The last time I was this sick was 12 years ago, during the Christmas holidays of my freshman year of high school. Though my memories of the time are understandably—and blessedly—hazy, I do remember the key points: I spent a week lying on the couch in my family’s den; I sucked down a box or two of Comtrex; I lost eight pounds; and I got to wear my favorite green pseudo-punk bomber-jacket-inspired parka indoors. Those were the days, as they say.

There’s nothing like the first real flu of adulthood to make me look fondly upon the illnesses of my adolescence. Today, dear reader, I have two words for you: night sweats. And I’m not referring to the kind that can result in babies. I’ve been barricaded in my apartment since Thursday afternoon, with nothing to distract me but nausea, a sore throat, headaches, body aches, hot flashes, and the entire first season of America’s Next Top Model on DVD. It should be amply clear that I am not well.

But as with most things, sickness has its upsides. If nothing else, lying supine for the better part of three days does give a girl new perspective, literally and figuratively. And ever the optimist, I’ve chiseled a few gems of wisdom from the dark mineshaft of my disease.

#1: If you are sick and live alone in a city thousands of miles from both your mother and your boyfriend, crying about that fact makes things a lot better, or, at least, it frightens your mother and your boyfriend enough to make them call every two hours, which makes things a lot better.

#2: An ice-cold glass of tangerine-flavored Emer’gen-C is unspeakably delicious, especially when you have no clothes left to remove but are still sweating.

#3: A slice of buttered toast with honey is unspeakably delicious, period.

And #4: If you’re looking to expand your flu-vexed vocabulary beyond “night” and “sweat,” try cacio and pepe.

Cacio e pepe is shorthand for hot, wet spaghetti slicked with finely grated Pecorino Romano (cacio) and dusted heartily with freshly ground black pepper (pepe). Whether I am fit or frail, healthy or feeling like hell, a day that includes this elemental Roman peasant dish cannot be deemed bad. Even at my worst, salt, starch, and the dairy tang of sheep’s milk cheese never fail to arouse a lusty jab from my fork.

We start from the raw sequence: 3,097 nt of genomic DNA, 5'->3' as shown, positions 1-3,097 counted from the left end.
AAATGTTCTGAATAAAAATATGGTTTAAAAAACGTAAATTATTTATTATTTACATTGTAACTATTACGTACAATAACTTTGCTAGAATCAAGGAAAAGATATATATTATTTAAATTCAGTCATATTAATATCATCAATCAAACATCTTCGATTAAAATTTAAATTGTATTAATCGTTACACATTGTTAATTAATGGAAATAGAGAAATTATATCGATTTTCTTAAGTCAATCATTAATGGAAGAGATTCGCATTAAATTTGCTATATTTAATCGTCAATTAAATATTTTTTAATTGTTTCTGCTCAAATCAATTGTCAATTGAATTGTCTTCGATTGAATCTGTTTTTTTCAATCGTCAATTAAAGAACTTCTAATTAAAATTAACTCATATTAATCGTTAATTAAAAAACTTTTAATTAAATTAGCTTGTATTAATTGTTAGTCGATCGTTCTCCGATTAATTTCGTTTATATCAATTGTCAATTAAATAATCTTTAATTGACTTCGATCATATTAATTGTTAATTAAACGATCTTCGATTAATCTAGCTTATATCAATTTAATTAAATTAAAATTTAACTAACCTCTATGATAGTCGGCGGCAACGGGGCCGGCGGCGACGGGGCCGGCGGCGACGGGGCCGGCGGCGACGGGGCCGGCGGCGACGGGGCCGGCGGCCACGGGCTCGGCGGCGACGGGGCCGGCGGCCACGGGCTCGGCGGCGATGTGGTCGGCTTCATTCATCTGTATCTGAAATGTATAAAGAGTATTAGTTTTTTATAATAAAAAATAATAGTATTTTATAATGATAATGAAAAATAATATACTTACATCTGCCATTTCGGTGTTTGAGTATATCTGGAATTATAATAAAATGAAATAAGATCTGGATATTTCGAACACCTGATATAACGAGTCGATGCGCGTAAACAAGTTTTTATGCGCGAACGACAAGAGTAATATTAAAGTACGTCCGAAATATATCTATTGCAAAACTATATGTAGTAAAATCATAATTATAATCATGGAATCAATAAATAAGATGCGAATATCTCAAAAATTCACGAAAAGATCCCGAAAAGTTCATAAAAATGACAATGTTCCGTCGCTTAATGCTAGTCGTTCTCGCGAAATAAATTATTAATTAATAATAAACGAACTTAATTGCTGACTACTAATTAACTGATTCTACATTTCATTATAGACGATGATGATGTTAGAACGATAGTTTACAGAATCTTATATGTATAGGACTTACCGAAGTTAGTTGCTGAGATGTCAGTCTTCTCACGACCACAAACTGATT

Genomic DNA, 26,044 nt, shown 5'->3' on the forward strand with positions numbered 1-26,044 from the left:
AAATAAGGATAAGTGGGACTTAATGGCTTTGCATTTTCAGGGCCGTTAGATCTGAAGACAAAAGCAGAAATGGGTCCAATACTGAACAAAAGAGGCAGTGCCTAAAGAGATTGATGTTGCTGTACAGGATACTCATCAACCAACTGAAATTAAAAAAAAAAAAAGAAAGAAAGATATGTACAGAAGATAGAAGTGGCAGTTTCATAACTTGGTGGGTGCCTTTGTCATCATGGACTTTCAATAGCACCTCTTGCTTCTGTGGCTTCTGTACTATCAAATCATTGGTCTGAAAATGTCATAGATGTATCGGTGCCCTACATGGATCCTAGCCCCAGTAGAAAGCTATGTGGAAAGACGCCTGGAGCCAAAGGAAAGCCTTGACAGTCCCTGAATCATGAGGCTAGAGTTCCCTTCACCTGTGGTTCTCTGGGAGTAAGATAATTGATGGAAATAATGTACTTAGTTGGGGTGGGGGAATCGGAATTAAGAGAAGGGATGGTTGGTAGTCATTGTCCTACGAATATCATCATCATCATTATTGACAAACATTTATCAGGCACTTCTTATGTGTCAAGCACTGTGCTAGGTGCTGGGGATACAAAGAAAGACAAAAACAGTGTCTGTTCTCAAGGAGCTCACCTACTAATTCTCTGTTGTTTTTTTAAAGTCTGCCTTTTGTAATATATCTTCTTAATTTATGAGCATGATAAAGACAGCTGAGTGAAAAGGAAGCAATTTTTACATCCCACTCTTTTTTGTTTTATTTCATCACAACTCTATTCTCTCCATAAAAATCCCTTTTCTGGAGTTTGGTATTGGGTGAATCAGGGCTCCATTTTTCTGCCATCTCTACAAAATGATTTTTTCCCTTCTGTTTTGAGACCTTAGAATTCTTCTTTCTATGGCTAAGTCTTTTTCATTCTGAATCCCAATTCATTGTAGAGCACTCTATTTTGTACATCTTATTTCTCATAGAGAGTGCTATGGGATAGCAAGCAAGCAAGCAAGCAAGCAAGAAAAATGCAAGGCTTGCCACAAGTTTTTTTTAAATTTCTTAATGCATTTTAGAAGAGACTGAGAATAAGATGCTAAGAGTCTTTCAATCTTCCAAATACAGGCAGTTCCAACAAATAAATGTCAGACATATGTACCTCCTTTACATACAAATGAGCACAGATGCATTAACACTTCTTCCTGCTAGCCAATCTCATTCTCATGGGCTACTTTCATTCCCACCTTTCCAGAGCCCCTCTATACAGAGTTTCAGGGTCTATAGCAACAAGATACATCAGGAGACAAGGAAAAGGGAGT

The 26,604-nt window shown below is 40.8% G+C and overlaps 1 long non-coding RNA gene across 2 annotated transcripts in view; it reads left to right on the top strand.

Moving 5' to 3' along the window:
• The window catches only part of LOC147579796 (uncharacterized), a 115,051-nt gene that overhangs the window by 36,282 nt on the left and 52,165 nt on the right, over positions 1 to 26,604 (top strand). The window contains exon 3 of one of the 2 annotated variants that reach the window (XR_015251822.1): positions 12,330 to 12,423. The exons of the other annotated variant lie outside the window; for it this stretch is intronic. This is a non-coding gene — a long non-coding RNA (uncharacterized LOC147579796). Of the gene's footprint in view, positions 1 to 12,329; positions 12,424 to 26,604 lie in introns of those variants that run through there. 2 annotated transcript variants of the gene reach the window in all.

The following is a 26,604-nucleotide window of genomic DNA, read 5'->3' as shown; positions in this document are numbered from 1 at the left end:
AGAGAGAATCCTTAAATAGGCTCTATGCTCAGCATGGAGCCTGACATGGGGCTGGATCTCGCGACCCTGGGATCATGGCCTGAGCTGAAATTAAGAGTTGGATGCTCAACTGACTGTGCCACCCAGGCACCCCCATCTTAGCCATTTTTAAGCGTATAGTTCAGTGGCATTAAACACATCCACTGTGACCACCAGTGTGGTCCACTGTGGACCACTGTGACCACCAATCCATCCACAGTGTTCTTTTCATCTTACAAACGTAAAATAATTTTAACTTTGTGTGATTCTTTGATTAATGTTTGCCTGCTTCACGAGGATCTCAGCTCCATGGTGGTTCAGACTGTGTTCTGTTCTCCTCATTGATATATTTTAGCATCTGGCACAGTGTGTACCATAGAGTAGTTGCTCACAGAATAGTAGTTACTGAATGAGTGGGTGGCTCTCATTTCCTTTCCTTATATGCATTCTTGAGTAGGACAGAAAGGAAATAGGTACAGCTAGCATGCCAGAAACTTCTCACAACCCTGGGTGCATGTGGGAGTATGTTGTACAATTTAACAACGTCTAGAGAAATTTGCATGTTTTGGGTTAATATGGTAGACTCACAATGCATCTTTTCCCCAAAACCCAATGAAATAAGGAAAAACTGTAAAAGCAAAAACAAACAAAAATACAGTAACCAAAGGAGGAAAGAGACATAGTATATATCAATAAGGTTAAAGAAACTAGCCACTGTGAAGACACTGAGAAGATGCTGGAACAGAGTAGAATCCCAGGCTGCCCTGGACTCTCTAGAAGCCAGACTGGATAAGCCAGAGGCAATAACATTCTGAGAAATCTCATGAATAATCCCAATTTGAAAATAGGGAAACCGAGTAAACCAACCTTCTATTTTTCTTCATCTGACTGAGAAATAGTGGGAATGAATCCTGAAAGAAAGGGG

In fact, though not normally one for exaggeration, I’d dare argue that this may be a perfect dish: round but not rich, lightly creamy but clean, laced with peppery heat, and fantastically easy to both prepare and consume with heavy eyelids and a hoarse throat. If cacio e pepe is properly made and promptly eaten, the cheese should be in a “state of melt,” according to Lynne Rossetto Kasper, as should the person eating it. It’s more satisfying than hot flashes and night sweats combined, and short of a state of wellness, I can’t think of anything more delicious.

Cacio e Pepe

Adapted from Gourmet, March 2003

I first wrote about cacio e pepe here about a year ago, but because I didn’t do it justice then—and because I’ve eaten it three times in the past three days—I feel it deserves to be revisited. And anyway, you know how I feel about anything involving cheese. This recipe serves four as a first course, although you can easily scale it down to feed one or two. It’s more about method than measurement.

½ lb good-quality dried spaghetti*
2 ½ oz (¾ cup plus 2 Tbs) very finely grated good-quality Pecorino Romano, such as Sini Fulvi**
Freshly ground black pepper

Cook the spaghetti in a large pot of boiling salted water until al dente.

While the spaghetti is cooking, fill a large glass or ceramic bowl with hot water to warm it. Just before the pasta is ready, drain the bowl but do not dry it.

Reserve ½ cup of the pasta cooking water, and then drain the pasta quickly in a colander. Do not shake off the excess water. Dump the pasta into warm, barely wet bowl. Sprinkle ¾ cup cheese and about 3 Tbs cooking water evenly over the spaghetti, and toss it quickly but gently. If the pasta seems dry, add more cooking water. Divide the pasta among four plates, and finish it a few grinds of black pepper and a sprinkling of the remaining cheese. Serve immediately.

*Always buy pasta that has been extruded through old-fashioned bronze dies rather than Teflon ones. The slightly rough surface of the pasta will hold sauces better.

**Grate the cheese on the ragged-edged holes of a box grater; do not use the small teardrop-shaped holes you’re probably accustomed to using for a fine grate. You want to wind up with a sort of cheese powder, which makes for almost instant melting.